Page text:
You might think of Highland Park as L.A.’s answer to Williamsburg—with better weather. The historic neighborhood northeast of Downtown L.A. has experienced quite a renaissance over the past few years, drawing young families and creative types with its charming old bungalows and bustling food and arts scene. Here’s The Agency’s guide to the best places to eat, drink, shop, and play in L.A.’s most up-and-coming enclave.
Where To Eat:
Ba is a charming bistro that is quintessentially French with a little California decorating flair. Enjoy classics like moules frites and coque a vin to a soundtrack of Adele and Florence and the Machine. James Graham—Ba’s chef and co-owner— is a regular at L.A.’s farmers’ markets, and the menu is always locally sourced and seasonally inspired.
A local favorite for breakfast and lunch,Kitchen Mouse offers a no-frills vegan and vegetarian-friendly menu with standouts like gluten free pancakes and Tempeh Reubens in a laid back neighborhood setting that will make you feel right at home.
Down the street, Maximiliano offers solid Italian eats like pizza, spaghetti and meatballs, and cacio e pepe, as well as heartier mains like roasted pork chop and braised short ribs. The casual atmosphere includes a charming outdoor patio perfect for warm L.A. nights.
Where to Drink:
Grab an after-dinner cocktail at Sonny’s Hideaway, a swank restaurant and lounge complete with burgundy leather booths and a dark wood bar that make it seem better suited to the Don Draper set than its real-life hipster clientele who flock here for everything from classic martinis to bourbon-heavy Machiavellis served with sarsaparilla and absinthe.
If beer and wine are more your speed, drop into The Hermosillo, a no-frills hangout on York Avenue (Highland Park’s answer to Silver Lake’s Sunset Junction) where you can sample a rotating selection of craft beers, including a few from their small back house microbrewery.
Where To Shop:
The POP-HOP Books & Print is a charming bookshop featuring tried-and-true classics to cult favorites, zines, and funky handcrafted novelties. In other words: the perfect place to get away for an hour or two on a lazy Sunday.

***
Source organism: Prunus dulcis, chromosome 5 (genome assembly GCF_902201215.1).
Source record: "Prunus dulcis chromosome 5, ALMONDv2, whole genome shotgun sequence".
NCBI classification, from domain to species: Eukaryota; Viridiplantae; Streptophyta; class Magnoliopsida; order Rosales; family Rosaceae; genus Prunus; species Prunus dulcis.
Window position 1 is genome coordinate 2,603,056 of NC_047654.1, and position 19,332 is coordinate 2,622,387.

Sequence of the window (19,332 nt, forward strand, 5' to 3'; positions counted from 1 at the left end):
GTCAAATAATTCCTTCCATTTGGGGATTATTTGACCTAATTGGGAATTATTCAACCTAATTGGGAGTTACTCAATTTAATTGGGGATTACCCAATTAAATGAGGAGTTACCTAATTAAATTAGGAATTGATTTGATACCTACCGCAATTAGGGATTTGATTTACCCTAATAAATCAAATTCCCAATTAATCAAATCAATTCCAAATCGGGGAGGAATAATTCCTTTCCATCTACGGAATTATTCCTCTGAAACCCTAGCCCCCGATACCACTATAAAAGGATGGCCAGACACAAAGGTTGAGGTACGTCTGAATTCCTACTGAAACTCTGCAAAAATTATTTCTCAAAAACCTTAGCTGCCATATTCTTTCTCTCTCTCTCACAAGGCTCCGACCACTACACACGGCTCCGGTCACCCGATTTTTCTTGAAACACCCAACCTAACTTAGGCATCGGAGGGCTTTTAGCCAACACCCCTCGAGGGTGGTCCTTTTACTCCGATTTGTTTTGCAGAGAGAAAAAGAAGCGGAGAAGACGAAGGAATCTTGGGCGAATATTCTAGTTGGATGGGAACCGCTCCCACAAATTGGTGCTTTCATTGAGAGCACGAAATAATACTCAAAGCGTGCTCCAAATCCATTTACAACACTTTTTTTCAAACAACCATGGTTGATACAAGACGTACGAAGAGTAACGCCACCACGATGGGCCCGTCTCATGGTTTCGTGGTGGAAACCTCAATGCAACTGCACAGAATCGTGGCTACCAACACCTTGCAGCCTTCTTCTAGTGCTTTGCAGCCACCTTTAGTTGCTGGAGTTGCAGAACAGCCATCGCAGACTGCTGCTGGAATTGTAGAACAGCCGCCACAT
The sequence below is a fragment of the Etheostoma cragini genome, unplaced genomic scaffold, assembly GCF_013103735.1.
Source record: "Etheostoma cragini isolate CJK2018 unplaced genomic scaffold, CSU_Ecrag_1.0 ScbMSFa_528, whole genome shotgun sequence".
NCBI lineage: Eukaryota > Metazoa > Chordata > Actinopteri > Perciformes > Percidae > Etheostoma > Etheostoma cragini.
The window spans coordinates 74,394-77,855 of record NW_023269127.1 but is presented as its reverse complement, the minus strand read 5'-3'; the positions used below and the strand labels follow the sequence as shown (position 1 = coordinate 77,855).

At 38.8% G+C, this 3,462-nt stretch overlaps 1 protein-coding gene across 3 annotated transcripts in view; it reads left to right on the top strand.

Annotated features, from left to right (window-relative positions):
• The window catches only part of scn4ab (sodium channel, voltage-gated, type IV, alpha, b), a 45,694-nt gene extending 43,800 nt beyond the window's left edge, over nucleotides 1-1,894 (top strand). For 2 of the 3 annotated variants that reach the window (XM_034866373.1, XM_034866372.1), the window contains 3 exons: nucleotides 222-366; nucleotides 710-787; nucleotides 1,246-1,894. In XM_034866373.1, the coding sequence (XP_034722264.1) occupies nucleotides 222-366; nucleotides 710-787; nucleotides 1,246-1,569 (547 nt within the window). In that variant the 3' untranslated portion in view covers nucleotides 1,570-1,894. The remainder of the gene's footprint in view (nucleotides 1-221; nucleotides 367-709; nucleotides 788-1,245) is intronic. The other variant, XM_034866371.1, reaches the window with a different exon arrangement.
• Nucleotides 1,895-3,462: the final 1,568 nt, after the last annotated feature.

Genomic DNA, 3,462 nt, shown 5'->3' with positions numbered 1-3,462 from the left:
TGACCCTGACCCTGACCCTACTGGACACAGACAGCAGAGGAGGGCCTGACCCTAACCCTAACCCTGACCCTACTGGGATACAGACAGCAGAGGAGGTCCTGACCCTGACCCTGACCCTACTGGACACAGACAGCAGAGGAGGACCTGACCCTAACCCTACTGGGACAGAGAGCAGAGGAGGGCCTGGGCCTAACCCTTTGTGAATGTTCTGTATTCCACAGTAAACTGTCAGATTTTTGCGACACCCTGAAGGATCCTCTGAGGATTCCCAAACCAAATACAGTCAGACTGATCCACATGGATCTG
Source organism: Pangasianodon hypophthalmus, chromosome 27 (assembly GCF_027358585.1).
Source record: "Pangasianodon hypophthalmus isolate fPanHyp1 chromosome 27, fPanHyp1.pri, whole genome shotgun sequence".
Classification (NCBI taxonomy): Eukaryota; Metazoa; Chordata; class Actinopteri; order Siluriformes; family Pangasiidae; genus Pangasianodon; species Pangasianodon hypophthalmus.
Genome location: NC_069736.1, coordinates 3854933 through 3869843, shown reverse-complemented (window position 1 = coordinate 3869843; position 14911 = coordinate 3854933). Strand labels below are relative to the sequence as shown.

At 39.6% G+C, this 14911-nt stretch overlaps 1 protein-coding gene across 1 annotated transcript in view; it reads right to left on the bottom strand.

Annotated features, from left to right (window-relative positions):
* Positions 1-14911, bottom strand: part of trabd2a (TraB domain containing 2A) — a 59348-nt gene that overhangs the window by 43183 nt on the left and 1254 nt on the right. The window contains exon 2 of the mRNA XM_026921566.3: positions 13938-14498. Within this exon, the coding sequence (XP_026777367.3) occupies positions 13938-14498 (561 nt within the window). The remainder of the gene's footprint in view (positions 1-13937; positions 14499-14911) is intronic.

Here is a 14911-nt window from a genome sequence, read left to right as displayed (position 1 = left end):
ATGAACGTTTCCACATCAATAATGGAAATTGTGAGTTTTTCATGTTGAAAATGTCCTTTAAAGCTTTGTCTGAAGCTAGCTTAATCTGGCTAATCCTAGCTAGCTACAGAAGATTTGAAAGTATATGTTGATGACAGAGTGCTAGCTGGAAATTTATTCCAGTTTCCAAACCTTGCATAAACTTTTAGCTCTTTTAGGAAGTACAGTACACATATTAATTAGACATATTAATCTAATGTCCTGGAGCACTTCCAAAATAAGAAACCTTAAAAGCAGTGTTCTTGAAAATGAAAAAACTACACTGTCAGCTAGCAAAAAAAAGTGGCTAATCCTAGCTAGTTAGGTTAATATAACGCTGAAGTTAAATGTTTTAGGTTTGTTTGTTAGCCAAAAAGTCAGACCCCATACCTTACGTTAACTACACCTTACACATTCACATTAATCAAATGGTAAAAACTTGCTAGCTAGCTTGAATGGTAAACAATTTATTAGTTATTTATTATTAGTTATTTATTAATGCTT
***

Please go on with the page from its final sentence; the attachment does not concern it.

If you’re on the hunt for some new home digs, check out Platform. This eclectic space is part storefront, part gallery, part home staging consultancy—and all part cool. Shop for funky imported furniture and local crafts, all expertly curated by owners Sarah Brady and Cordelia Reynolds.
Situated in a cute 1920s bungalow on York Boulevard, Society of the Spectacle is a quirky eyewear shop owned by two local sisters featuring an extensive collection of vintage and new frames by the likes of Moscot, Oliver Peoples, and L.A. Eyeworks.
Where To Play:
The newly restored Highland Park Bowl is undoubtedly one of the most beautiful bowling alleys in Los Angeles. Everything from the original pin machines to the wooden finishes are period correct, harkening back to 1927 when the space doubled as a speakeasy during Prohibition. Don’t expect your typical Budweiser-toting bowling league here; the crowd is as stylish as the decor, and between the horseshoe-shaped bar, live jazz band, and burlesque shows, there’s plenty to keep you entertained between games.
Housed in a former billiards bar, Hi-Hat is York Boulevard’s first designated live music venue. Opened by the team behind Silver Lake’s L&E Oyster Bar and nearby Hermosillo, patrons can enjoy local and national acts on an intimate stage and snack on tasty bar eats like fried pickled cauliflower and crispy potato tacos.
What To Explore:
In 1984, Charles Lummis—a writer, historian, and advisor to President Teddy Roosevelt—purchased land by the Arroyo Seco and built a 4,000-square-foot rustic American craftsman house made almost entirely out of stones from the Arroyo. Now on the National Registrar of Historic Places and a designated L.A. historic-cultural monument, visitors can drop by The Lummis House for a tour of the iconic property on Saturdays and Sundays from 10am-3pm.
If you’ve ever driven down the Arroyo Secco Parkway, odds are you’ve spotted The Heritage Square Museum, a little Victorian village just north of Downtown Los Angeles. The museum features eight historic, Victorian-era L.A. homes that were saved from demolition and are now open for private tours. You can visit Friday through Sunday, 12pm- 3pm, for a glimpse of what life was like in the city at the turn of the 20th century.